The last two pages are not without purpose. There may potentially be a large number of conditions and policies; the dependent policies and conditions pages are useful for quickly tracking down a condition or policy.

It's worth spending some time browsing the facets and exploring the properties of each facet available from the facet context menu.

The Object Explorer → Management → Policy Management → Facets context menu also includes New Condition and New Policy. The only difference between these context menu items and New Condition under Conditions or New Policy under Policies is that when the new condition or policy is opened from the facet node, it preselects the facet in the drop-down selection box. This fact is worth noting because PBM is context-sensitive; meaning if you were to try and evaluate a policy on an object from a context menu on a specific object, such as a table, you will be presented only with the option to evaluate policies relating to that particular facet.

There's not much action just looking at facets because their purpose is to be evaluated by conditions. But you need to be intimately familiar with the breadth of facets and their properties to realize the types of policies that may be declared and enforced by SQL Server.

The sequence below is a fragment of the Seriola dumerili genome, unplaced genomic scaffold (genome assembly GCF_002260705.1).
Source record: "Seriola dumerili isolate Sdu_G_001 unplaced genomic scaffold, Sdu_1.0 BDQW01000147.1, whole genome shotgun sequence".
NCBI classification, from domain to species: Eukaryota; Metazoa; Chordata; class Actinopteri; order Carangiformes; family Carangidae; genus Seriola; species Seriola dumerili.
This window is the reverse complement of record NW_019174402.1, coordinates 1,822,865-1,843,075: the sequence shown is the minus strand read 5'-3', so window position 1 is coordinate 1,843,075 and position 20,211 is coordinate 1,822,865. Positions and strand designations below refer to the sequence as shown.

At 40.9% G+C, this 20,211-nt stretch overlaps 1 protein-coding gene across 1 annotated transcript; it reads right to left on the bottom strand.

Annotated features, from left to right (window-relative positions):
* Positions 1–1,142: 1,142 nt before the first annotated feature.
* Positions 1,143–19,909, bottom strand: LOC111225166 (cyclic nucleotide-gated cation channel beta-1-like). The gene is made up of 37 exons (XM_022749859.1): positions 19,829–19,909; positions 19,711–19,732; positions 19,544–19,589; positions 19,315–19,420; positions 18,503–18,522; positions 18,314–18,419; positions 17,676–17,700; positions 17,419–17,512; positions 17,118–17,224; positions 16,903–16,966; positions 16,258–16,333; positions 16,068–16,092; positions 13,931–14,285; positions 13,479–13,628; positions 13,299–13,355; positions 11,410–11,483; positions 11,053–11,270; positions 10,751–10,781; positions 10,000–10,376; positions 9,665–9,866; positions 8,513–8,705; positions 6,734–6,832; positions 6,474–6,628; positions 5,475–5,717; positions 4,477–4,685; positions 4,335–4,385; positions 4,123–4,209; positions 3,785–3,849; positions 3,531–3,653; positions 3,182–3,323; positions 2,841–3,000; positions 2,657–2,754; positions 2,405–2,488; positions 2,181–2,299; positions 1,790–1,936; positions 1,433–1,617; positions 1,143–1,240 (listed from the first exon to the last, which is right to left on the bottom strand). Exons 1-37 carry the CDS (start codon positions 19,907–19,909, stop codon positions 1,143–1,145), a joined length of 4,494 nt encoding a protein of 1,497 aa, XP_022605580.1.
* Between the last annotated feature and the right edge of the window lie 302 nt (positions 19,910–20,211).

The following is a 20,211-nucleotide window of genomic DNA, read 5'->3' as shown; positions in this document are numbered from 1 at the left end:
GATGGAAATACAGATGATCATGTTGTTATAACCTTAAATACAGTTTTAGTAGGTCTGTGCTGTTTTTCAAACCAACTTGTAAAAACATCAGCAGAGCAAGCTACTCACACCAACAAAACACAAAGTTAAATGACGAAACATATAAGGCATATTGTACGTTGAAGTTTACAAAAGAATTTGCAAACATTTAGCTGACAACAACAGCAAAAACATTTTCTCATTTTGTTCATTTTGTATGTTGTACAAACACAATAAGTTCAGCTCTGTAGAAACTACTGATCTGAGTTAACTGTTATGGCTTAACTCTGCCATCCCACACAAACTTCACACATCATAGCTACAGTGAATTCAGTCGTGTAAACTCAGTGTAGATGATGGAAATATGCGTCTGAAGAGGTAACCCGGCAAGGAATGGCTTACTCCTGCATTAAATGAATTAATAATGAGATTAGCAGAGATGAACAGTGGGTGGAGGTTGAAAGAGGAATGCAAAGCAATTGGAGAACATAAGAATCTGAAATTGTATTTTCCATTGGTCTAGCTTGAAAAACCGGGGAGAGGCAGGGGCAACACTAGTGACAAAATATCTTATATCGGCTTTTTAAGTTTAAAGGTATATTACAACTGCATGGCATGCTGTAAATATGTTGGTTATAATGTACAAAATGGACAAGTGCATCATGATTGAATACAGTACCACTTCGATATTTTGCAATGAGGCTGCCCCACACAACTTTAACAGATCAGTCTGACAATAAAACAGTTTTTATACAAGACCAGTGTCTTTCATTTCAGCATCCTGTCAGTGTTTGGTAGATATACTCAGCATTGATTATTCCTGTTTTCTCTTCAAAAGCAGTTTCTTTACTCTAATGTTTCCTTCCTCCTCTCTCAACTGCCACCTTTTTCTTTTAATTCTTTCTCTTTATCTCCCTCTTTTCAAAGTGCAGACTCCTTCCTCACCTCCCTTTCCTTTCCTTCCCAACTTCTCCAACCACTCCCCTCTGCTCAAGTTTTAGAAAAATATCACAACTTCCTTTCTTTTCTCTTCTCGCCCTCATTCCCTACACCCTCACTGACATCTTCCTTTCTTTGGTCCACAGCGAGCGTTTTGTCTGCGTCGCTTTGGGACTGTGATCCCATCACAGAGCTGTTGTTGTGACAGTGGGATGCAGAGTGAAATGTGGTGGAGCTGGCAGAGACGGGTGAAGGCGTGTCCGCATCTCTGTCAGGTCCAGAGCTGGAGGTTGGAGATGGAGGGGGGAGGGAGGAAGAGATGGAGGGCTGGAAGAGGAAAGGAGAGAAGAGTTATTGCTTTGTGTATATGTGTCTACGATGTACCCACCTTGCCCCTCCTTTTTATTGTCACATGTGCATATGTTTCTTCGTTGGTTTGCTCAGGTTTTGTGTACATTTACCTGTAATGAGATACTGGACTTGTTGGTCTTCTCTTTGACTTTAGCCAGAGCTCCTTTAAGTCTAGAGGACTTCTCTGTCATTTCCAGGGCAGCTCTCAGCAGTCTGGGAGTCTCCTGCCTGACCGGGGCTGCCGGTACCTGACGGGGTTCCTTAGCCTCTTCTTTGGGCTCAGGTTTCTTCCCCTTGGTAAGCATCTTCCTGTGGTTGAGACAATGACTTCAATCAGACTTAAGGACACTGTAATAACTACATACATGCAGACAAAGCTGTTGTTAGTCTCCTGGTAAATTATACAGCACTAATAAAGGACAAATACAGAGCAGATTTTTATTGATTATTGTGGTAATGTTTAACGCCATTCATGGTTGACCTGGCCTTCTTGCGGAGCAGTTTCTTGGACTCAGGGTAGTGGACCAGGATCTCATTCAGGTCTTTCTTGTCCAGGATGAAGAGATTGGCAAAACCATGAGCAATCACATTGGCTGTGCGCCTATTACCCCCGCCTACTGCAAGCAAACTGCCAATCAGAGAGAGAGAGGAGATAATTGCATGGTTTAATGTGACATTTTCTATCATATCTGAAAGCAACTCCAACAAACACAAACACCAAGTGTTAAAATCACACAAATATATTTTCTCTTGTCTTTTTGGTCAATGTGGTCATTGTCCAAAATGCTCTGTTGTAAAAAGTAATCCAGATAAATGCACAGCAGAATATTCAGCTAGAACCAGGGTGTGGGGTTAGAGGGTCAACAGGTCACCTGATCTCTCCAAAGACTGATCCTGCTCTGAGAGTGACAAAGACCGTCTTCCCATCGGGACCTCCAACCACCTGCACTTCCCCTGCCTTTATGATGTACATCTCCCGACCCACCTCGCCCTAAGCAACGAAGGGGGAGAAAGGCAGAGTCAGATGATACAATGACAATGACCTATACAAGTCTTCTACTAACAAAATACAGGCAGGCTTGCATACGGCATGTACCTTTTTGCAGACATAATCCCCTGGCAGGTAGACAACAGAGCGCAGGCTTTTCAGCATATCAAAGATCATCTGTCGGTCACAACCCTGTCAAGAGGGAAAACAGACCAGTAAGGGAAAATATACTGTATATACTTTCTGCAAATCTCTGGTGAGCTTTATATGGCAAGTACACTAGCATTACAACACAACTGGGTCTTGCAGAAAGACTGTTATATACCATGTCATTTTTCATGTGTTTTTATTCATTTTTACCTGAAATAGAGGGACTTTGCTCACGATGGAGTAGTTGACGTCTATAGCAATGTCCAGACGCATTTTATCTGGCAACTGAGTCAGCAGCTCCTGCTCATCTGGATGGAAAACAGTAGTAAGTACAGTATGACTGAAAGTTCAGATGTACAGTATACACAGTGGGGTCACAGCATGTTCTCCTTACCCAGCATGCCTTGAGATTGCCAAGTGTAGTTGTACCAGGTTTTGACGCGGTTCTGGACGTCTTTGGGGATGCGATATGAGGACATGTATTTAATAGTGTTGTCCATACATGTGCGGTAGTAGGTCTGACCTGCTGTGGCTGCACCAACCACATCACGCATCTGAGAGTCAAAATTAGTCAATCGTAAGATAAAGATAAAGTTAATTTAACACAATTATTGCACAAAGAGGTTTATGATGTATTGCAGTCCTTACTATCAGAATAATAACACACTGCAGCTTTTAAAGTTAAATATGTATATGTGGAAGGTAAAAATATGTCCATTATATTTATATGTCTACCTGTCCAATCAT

Because the facet collection is actually a many-to-many relationship between properties and object types, it makes sense that there should be a way to see all the facets and properties that apply to any given object. Indeed, every object in Object Explorer that can have PBM applied has a Facet menu option in its context menu. Open the View Facets dialog (shown in Figure 3) and it presents a drop-down box to select a facet from the list of facets that applies to the object, and a list of applicable properties. If the object is an example of what you want, the View Facets dialog can even export the current state to a new policy. Very cool.

Figure 3 The View Facets dialog, opened from any object's context menu, presents a browsable UI of every facet and property that can apply to that type of object, and even can export a new policy to match the current object's settings.